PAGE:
Posted by Cody Hoesly
Rap and hip-hop may have a bad name thanks to frequent gangland glorification, gender denigration, etc. But Lifesavas are proud proof that the format has more to offer. Forged in the flames of a friend’s murder, Lifesavas bring a positive message to every lyric. Whether promoting brotherly love, a return to the storied days of old-school hip-hop, or the simple joys of music, these guys are truly a feather in Portland’s musical cap.
I first encountered Lifesavas on Burn to Shine 3 (Portland), playing alongside The Decembrists, The Thermals, Sleater-Kinney, The Shins, and The Gossip. Among those deservedly well-regarded groups, Lifesavas stood out, not just for their different style of music, but also for the high energy, theatrics, and fun they brought to the music. That same atmosphere pervaded their live show at the Wonder Ballroom Friday night. The joy of the performers became the audience’s joy. Arms were in the air, feet bouncing, voices shouting the chorus to “HelloHiHey.”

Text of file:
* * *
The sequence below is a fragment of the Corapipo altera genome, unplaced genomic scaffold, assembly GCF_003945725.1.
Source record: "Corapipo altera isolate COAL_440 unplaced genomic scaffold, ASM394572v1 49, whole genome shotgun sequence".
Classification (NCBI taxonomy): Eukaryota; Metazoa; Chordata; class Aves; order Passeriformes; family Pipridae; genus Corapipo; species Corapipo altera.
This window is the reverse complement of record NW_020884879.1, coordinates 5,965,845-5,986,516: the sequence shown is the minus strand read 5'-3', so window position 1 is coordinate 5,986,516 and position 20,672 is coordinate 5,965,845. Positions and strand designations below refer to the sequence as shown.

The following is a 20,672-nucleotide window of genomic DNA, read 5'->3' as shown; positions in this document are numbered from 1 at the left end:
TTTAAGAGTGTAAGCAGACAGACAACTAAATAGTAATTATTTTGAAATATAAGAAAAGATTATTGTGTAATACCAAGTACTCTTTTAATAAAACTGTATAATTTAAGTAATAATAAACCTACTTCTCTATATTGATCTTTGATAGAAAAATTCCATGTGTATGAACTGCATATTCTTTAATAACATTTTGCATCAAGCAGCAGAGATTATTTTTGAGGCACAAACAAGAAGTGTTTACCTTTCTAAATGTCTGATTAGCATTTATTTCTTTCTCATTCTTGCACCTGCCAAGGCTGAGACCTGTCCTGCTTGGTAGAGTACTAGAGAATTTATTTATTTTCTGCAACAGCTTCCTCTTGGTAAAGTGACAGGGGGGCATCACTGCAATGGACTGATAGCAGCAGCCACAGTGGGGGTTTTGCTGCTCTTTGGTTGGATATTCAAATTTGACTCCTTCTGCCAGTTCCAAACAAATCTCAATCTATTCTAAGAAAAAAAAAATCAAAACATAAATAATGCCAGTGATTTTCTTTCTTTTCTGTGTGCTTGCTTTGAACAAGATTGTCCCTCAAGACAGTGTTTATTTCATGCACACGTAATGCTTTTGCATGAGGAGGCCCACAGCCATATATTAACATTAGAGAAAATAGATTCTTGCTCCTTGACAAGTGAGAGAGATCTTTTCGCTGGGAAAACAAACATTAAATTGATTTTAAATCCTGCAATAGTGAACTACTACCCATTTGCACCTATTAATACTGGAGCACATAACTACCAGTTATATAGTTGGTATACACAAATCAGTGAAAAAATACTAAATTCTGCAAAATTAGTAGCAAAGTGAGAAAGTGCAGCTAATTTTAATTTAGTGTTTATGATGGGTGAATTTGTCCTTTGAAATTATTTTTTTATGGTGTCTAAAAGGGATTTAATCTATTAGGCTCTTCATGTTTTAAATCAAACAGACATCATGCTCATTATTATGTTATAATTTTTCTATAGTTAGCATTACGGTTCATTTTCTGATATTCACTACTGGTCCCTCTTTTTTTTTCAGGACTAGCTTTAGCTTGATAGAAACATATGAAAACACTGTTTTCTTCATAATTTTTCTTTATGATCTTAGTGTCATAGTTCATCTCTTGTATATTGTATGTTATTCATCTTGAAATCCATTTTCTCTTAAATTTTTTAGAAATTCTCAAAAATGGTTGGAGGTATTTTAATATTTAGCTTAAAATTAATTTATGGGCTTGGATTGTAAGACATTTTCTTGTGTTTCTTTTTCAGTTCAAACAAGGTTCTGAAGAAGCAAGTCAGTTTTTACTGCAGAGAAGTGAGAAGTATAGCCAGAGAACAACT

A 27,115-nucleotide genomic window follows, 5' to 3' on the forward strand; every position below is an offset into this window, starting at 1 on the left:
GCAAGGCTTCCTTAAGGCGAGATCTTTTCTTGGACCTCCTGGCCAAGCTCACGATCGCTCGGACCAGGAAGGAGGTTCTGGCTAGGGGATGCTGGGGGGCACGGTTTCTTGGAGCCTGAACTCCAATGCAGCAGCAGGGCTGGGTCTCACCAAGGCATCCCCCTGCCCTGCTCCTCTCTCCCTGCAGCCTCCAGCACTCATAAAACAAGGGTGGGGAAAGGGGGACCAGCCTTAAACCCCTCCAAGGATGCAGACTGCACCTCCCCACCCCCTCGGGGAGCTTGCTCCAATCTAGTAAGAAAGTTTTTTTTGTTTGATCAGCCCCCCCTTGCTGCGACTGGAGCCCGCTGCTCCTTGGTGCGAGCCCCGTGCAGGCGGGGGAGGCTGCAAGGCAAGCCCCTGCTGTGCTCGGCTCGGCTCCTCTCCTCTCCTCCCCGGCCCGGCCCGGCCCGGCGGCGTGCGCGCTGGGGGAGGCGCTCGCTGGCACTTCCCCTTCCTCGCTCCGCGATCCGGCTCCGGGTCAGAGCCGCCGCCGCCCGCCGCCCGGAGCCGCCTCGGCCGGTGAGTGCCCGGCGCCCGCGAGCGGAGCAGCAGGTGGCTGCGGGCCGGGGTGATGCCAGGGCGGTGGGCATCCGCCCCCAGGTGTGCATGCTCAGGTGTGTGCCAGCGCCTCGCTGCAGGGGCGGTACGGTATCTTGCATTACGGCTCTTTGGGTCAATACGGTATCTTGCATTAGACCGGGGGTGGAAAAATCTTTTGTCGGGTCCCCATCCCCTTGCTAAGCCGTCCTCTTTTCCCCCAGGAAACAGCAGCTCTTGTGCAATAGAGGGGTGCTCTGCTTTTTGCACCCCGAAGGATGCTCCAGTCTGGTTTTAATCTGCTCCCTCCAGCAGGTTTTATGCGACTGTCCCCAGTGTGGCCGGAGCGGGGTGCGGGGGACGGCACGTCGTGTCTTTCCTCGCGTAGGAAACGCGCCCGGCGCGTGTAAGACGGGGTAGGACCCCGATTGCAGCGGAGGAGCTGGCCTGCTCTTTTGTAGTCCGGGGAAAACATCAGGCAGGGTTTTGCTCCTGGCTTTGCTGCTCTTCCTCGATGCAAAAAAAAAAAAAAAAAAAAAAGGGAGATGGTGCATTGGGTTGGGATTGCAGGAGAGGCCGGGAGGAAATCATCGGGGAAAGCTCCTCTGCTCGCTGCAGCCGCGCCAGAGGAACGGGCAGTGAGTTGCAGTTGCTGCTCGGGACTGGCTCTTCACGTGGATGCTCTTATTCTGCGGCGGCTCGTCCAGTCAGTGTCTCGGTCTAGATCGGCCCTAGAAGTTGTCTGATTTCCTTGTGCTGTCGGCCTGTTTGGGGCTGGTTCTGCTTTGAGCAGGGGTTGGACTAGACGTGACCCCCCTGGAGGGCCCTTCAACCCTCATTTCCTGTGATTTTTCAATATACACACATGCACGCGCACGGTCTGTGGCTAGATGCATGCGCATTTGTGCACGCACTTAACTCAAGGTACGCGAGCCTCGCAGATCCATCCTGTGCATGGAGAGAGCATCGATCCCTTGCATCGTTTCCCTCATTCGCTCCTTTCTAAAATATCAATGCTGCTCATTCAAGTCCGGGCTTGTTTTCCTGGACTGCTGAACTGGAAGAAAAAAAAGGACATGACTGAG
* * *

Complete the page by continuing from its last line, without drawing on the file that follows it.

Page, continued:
For me, the show was moving in another respect as well. After having seen the Suicide Kings and Reggie Watts the same evening, I was reminded yet again of the many forms hip-hop can take. From the former group’s heavy and personal exploration of pain and loss, to Reggie’s playful riffs on modern culture, to Lifesavas’ call-and-response crowd-pleasing, each act stayed true to the core of hip-hop but emphasized different features of the genre. With artists such as these, hip-hop has a great future to look forward to.